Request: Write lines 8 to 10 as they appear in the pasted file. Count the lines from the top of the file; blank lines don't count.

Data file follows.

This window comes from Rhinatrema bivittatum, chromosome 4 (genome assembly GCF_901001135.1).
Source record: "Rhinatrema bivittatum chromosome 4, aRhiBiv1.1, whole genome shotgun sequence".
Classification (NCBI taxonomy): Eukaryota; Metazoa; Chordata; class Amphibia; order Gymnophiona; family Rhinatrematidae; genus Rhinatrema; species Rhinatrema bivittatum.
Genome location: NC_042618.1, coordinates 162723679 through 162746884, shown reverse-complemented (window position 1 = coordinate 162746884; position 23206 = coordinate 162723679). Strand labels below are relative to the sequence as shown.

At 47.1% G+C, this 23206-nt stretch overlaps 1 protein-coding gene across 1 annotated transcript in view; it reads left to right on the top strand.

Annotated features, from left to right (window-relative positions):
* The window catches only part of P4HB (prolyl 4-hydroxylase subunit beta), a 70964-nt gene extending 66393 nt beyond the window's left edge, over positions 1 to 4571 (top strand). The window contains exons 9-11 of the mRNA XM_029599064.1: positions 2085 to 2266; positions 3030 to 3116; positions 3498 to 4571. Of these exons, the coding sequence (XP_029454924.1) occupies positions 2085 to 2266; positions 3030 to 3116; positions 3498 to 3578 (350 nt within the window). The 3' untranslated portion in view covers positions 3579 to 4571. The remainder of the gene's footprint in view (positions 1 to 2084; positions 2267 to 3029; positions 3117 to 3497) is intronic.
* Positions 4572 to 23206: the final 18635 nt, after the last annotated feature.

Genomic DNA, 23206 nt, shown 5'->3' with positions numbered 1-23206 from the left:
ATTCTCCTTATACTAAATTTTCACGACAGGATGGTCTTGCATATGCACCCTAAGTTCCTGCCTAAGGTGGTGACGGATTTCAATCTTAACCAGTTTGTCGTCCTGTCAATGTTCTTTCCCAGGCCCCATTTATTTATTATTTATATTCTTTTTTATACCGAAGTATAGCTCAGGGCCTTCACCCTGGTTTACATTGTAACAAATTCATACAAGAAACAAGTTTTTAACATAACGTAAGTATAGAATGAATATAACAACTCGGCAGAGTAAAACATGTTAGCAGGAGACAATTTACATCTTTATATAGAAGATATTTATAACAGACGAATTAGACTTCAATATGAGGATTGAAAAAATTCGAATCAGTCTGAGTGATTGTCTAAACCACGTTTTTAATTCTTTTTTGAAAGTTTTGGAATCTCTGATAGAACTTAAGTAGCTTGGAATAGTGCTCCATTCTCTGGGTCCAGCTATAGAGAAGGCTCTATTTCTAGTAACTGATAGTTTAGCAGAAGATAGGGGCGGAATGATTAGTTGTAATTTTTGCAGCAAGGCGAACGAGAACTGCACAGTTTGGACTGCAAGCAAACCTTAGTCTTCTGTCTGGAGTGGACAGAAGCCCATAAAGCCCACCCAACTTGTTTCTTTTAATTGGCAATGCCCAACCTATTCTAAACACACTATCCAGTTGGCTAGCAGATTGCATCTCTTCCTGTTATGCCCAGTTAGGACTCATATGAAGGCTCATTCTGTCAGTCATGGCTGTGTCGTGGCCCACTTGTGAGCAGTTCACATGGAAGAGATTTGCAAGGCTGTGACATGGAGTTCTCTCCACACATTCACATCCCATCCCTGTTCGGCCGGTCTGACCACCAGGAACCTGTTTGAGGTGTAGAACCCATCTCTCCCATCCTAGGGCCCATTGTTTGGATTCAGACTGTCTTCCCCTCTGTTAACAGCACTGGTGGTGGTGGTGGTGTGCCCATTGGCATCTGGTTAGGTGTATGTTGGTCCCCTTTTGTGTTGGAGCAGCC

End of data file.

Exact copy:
* Positions 4572 to 23206: the final 18635 nt, after the last annotated feature.

Genomic DNA, 23206 nt, shown 5'->3' with positions numbered 1-23206 from the left:
ATTCTCCTTATACTAAATTTTCACGACAGGATGGTCTTGCATATGCACCCTAAGTTCCTGCCTAAGGTGGTGACGGATTTCAATCTTAACCAGTTTGTCGTCCTGTCAATGTTCTTTCCCAGGCCCCATTTATTTATTATTTATATTCTTTTTTATACCGAAGTATAGCTCAGGGCCTTCACCCTGGTTTACATTGTAACAAATTCATACAAGAAACAAGTTTTTAACATAACGTAAGTATAGAATGAATATAACAACTCGGCAGAGTAAAACATGTTAGCAGGAGACAATTTACATCTTTATATAGAAGATATTTATAACAGACGAATTAGACTTCAATATGAGGATTGAAAAAATTCGAATCAGTCTGAGTGATTGTCTAAACCACGTTTTTAATTCTTTTTTGAAAGTTTTGGAATCTCTGATAGAACTTAAGTAGCTTGGAATAGTGCTCCATTCTCTGGGTCCAGCTATAGAGAAGGCTCTATTTCTAGTAACTGATAGTTTAGCAGAAGATAGGGGCGGAATGATTAGTTGTAATTTTTGCAGCAAGGCGAACGAGAACTGCACAGTTTGGACTGCAAGCAAACCTTAGTCTTCTGTCTGGAGTGGACAGAAGCCCATAAAGCCCACCCAACTTGTTTCTTTTAATTGGCAATGCCCAACCTATTCTAAACACACTATCCAGTTGGCTAGCAGATTGCATCTCTTCCTGTTATGCCCAGTTAGGACTCATATGAAGGCTCATTCTGTCAGTCATGGCTGTGTCGTGGCCCACTTGTGAGCAGTTCACATGGAAGAGATTTGCAAGGCTGTGACATGGAGTTCTCTCCACACATTCACATCCCATCCCTGTTCGGCCGGTCTGACCACCAGGAACCTGTTTGAGGTGTAGAACCCATCTCTCCCATCCTAGGGCCCATTGTTTGGATTCAGACTGTCTTCCCCTCTGTTAACAGCACTGGTGGTGGTGGTGGTGTGCCCATTGGCATCTGGTTAGGTGTATGTTGGTCCCCTTTTGTGTTGGAGCAGCC